Like the rest of the manor house, the dining room was austere, with a damp, frigid feel even with a roaring fire in the stone fireplace. Robert was there already, a glass of red wine in his hand, which judging by his flushed cheeks, wasn't his first. She gave him a stern look which he answered with a shrug, and took her place at the head of the table with Robert sitting to her left and Capitaine Saintclair to her right.
Francis served a plain but hearty chicken and vegetable stew. Ignoring her disapproving frowns, Robert poured himself yet more wine. She let out a sigh and turned to Saintclair.
"Are you from the
Beaujolais region, Capitaine?"
"No, I'm from
Lyon," he answered curtly.
"That's a very large town, isn't it? Where is your estate?" Robert enquired.
"I don't have one," Saintclair answered. "My family isn't from the landed gentry, or any kind of gentry for that matter. My father owns a small silk workshop. He has worked all his life. He still does." He finished his plate and took hold of his glass.
"Then how did you get to be a superior officer? I thought these positions were reserved to gentlemen," Robert insisted.
The captain's eyes glinted with heat, yet his voice was calm when he spoke.
"Napoleon allowed all men, irrespective of their social standing, access to the highest levels of command. The only things that mattered were ability and bravery. Isn't that the way it should always be?"
Robert shrugged. "I suppose so," he muttered before drinking another gulp of wine.
"Unfortunately, our new king is reverting back to the old ways and promoting men according to lineage rather than merit," Saintclair carried on in sombre tones.
"You must tell us all about the battles you fought," Robert urged, and he went on to question the French officer about his military career, exclaiming in wonder when Saintclair said he had fought at Jena, Wagram and Austerlitz, to name but a few.
"Did you ever meet Napoleon?"
"The Emperor reviewed our regiment regularly. I often saw him during campaigns but I never personally talked to him." Saintclair's eyes clouded over and Marie-Ange wondered if the emperor was still very much alive in his heart.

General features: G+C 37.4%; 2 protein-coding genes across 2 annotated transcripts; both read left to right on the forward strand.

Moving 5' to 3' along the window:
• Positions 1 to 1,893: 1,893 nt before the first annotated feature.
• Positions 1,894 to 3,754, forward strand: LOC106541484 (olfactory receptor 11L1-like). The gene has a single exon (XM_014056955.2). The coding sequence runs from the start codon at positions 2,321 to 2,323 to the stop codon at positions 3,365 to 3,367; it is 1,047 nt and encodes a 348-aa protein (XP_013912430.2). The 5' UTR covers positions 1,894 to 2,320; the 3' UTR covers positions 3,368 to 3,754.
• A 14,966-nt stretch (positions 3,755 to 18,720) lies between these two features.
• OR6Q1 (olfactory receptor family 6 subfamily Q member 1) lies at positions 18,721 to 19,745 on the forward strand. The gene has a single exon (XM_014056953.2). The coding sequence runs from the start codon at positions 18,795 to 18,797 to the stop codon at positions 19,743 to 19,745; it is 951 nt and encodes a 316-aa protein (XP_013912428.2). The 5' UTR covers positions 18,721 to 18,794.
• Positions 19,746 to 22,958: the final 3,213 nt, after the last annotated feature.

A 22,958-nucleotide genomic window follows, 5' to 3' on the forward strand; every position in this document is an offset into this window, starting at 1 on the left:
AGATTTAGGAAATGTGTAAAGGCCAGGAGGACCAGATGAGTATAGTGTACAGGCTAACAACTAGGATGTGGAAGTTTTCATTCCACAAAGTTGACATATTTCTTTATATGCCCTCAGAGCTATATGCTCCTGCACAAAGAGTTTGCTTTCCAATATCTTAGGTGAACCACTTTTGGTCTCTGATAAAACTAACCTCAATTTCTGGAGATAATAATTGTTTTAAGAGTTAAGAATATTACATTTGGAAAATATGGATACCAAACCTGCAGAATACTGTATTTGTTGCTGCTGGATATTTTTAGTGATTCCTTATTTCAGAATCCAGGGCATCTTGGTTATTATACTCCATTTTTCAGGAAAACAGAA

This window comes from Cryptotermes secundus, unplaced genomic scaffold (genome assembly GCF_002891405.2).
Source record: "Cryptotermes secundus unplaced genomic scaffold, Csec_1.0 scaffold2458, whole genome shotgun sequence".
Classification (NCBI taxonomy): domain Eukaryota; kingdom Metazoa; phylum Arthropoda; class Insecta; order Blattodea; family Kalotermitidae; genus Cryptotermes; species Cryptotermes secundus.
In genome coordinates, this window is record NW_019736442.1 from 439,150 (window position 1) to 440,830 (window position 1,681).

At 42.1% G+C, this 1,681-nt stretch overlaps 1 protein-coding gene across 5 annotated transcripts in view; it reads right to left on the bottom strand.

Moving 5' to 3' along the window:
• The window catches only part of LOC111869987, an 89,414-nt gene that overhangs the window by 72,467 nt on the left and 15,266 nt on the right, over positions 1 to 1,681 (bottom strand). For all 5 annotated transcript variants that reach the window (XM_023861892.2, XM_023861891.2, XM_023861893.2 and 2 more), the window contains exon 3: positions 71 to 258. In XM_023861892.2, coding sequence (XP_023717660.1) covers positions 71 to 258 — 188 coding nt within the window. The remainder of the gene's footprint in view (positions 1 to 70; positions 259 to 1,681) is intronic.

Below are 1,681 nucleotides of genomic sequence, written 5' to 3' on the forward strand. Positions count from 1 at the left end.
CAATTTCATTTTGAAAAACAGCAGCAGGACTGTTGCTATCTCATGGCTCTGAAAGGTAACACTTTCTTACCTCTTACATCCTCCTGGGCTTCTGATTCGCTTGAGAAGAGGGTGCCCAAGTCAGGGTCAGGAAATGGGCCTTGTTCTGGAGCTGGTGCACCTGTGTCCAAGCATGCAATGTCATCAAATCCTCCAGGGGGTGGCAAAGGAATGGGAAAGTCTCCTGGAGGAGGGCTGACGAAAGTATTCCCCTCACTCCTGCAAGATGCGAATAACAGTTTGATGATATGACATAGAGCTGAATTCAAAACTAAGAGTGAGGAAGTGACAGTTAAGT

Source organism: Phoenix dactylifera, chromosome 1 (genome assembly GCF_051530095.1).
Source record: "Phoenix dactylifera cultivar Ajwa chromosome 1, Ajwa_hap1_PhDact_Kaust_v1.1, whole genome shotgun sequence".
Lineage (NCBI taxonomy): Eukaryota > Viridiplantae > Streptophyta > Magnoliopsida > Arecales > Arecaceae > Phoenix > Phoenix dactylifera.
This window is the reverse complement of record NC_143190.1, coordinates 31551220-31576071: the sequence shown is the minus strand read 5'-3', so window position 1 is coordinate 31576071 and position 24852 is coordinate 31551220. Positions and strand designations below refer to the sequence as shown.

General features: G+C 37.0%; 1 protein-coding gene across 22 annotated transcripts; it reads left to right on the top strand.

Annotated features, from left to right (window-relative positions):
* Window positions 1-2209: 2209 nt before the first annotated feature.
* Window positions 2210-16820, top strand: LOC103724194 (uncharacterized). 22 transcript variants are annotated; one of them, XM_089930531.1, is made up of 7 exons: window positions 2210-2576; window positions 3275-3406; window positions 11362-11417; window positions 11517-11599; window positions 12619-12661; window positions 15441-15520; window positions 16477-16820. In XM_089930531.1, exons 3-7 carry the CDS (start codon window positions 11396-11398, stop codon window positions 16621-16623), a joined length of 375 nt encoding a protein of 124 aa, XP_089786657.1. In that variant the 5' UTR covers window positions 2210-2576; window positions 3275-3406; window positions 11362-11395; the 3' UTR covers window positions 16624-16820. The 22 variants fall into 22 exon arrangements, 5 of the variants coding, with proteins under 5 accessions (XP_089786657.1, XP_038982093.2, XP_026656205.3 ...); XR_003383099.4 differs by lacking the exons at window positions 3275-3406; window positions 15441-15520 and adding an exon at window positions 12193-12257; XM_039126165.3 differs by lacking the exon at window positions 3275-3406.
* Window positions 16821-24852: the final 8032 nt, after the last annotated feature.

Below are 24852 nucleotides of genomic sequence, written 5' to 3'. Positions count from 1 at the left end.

Francis brought in a final dish of rhubarb jelly and Robert reached out for the bowl. His face was flushed, his blond hair tousled.
"Look at you, always the first one for pudding." Marie-Ange laughed as she proceeded to comb his curls away from his forehead with her fingers, the way she had done since he was a young boy.
Saintclair leant back against his seat and looked at her, his eyebrows arched. Suddenly flustered by the intensity of his gaze, she withdrew her hand, pushed her chair back, and stood up.
"I hope you do not mind if I bid you good night, Capitaine, I still have a few things to attend to before our journey." Then turning to Robert, she said, "Don't be too long."
Robert shook his head. "Don't worry. I'll come up to your room shortly."
A crashing noise startled them both. Marie-Ange whirled about to see Saintclair had dropped his glass of wine which shattered on the floor.
"Sorry," he mumbled. Bending down, he started picking the pieces of glass.
"Leave it, Capitaine. Francis will tidy up."
Once in her room, she undressed and wrapped herself in Christopher's large, faded blue dressing gown. Although it no longer bore his scent, she still wore it most nights to imagine his arms around her. While waiting for Robert, she set the draught board and pieces on her desk for their nightly game as well as sheets of paper and an inkwell for the French lesson she insisted on giving him while they played.
"I don't know why you still waste your time trying to teach me French," he said when he joined her shortly after. "You know how hopeless I am."
"You will find it very useful in the Royal Navy," she answered with a smile. "Not to mention at balls and parties when you want to impress young ladies."
But he was indeed so hopeless their lessons usually ended up in fits of giggles, and tonight was no exception.
"I shall miss our evenings," he said as he lingered in the corridor, long after midnight.
"I will soon be back. Hush now, we don't want to wake Capitaine Saintclair."
She gave him a kiss on the forehead and watched him climb the stairs to his room on the second floor. A noise at the far end of the corridor startled her. She froze and peered into the darkness, holding her breath, her heart beating uncomfortably hard. Was Capitaine Saintclair awake?
She shook her head. She was being fanciful. It was only the old manor house creaking and groaning in the blustering gale. She should be used to it by now.
and of course directly from MuseitUp Publishing at https://museituppublishing.com/bookstore2/index.php?page=shop.product_details&flypage=flypage.tpl&product_id=462&category_id=60&option=com_virtuemart&Itemid=1
Next post will be about that fascinating character, Comte Saint Germain...